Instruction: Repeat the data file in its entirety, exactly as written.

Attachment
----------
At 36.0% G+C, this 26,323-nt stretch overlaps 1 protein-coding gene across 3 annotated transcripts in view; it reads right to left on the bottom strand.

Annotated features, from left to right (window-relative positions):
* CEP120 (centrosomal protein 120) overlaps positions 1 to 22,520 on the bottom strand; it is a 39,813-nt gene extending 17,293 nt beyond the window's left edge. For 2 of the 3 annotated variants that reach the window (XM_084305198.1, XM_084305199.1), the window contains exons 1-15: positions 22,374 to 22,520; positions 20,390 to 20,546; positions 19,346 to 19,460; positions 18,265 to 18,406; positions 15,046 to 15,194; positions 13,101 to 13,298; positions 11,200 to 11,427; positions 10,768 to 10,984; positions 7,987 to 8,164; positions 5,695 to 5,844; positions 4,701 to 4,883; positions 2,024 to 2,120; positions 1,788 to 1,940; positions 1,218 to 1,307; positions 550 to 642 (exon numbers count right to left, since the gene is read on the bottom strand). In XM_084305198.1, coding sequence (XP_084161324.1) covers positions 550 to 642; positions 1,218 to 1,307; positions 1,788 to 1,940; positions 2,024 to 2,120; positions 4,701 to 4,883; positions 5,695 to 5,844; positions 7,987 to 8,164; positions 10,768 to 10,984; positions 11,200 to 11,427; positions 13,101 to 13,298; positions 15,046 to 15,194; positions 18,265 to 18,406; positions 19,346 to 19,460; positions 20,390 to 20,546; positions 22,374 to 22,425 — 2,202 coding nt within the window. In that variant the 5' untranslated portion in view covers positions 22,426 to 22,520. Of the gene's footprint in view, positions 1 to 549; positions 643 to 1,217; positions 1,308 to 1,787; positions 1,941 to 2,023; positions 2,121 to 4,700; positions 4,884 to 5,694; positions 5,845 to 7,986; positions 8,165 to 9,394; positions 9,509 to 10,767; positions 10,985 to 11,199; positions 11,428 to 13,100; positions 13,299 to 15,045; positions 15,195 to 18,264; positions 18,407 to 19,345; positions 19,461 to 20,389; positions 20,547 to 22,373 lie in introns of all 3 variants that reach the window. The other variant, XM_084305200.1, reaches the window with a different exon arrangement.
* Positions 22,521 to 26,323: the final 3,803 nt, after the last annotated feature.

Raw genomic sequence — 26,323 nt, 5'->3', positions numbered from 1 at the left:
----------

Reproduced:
At 36.0% G+C, this 26,323-nt stretch overlaps 1 protein-coding gene across 3 annotated transcripts in view; it reads right to left on the bottom strand.

Annotated features, from left to right (window-relative positions):
* CEP120 (centrosomal protein 120) overlaps positions 1 to 22,520 on the bottom strand; it is a 39,813-nt gene extending 17,293 nt beyond the window's left edge. For 2 of the 3 annotated variants that reach the window (XM_084305198.1, XM_084305199.1), the window contains exons 1-15: positions 22,374 to 22,520; positions 20,390 to 20,546; positions 19,346 to 19,460; positions 18,265 to 18,406; positions 15,046 to 15,194; positions 13,101 to 13,298; positions 11,200 to 11,427; positions 10,768 to 10,984; positions 7,987 to 8,164; positions 5,695 to 5,844; positions 4,701 to 4,883; positions 2,024 to 2,120; positions 1,788 to 1,940; positions 1,218 to 1,307; positions 550 to 642 (exon numbers count right to left, since the gene is read on the bottom strand). In XM_084305198.1, coding sequence (XP_084161324.1) covers positions 550 to 642; positions 1,218 to 1,307; positions 1,788 to 1,940; positions 2,024 to 2,120; positions 4,701 to 4,883; positions 5,695 to 5,844; positions 7,987 to 8,164; positions 10,768 to 10,984; positions 11,200 to 11,427; positions 13,101 to 13,298; positions 15,046 to 15,194; positions 18,265 to 18,406; positions 19,346 to 19,460; positions 20,390 to 20,546; positions 22,374 to 22,425 — 2,202 coding nt within the window. In that variant the 5' untranslated portion in view covers positions 22,426 to 22,520. Of the gene's footprint in view, positions 1 to 549; positions 643 to 1,217; positions 1,308 to 1,787; positions 1,941 to 2,023; positions 2,121 to 4,700; positions 4,884 to 5,694; positions 5,845 to 7,986; positions 8,165 to 9,394; positions 9,509 to 10,767; positions 10,985 to 11,199; positions 11,428 to 13,100; positions 13,299 to 15,045; positions 15,195 to 18,264; positions 18,407 to 19,345; positions 19,461 to 20,389; positions 20,547 to 22,373 lie in introns of all 3 variants that reach the window. The other variant, XM_084305200.1, reaches the window with a different exon arrangement.
* Positions 22,521 to 26,323: the final 3,803 nt, after the last annotated feature.

Raw genomic sequence — 26,323 nt, 5'->3', positions numbered from 1 at the left: